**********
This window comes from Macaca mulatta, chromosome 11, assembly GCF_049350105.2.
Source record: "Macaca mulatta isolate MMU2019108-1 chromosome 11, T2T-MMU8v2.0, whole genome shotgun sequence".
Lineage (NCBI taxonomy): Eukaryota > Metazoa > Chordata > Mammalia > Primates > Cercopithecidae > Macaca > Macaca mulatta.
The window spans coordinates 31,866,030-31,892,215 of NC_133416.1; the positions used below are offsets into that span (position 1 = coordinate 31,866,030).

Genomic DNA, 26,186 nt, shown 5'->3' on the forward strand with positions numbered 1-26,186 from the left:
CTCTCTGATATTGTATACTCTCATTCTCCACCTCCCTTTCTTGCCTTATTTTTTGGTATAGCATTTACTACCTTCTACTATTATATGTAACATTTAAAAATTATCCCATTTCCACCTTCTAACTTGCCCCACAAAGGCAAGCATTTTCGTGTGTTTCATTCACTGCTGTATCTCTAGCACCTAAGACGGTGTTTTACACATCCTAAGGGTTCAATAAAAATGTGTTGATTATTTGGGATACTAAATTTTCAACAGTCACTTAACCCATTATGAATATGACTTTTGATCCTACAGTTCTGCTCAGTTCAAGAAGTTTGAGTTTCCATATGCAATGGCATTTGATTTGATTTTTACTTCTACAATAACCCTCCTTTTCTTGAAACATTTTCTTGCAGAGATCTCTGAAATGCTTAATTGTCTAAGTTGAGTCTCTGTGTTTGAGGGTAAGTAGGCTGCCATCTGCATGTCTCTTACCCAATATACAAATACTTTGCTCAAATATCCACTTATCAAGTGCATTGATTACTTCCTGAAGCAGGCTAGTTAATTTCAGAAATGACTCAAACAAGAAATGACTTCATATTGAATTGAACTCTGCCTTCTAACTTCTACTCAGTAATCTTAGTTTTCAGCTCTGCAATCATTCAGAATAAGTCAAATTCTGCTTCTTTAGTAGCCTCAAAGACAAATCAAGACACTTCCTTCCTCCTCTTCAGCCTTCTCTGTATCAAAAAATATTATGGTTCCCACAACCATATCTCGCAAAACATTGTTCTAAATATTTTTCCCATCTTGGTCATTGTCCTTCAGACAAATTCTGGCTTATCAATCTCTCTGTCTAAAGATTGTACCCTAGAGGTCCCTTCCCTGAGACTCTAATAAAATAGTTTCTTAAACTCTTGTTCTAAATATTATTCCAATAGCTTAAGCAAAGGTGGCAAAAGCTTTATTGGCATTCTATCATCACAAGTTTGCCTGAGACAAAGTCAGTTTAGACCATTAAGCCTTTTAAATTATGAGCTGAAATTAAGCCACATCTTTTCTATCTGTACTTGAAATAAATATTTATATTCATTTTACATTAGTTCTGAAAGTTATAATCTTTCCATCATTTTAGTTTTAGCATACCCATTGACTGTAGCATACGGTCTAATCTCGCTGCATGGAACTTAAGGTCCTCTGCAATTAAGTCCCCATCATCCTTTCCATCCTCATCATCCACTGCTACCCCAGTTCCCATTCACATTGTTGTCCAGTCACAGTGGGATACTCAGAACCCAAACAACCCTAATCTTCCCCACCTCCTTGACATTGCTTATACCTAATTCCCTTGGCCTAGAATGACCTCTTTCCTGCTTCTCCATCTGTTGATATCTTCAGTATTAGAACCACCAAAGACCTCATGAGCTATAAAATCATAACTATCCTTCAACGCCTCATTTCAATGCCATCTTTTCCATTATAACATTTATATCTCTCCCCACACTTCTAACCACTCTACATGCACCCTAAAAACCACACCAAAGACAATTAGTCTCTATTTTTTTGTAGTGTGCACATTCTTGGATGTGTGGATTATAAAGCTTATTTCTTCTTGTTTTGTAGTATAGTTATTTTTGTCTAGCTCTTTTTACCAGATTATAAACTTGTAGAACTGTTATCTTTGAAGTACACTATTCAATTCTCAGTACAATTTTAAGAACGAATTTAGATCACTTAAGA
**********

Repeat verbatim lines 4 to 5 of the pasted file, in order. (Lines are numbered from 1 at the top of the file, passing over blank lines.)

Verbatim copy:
The window spans coordinates 31,866,030-31,892,215 of NC_133416.1; the positions used below are offsets into that span (position 1 = coordinate 31,866,030).

Genomic DNA, 26,186 nt, shown 5'->3' on the forward strand with positions numbered 1-26,186 from the left: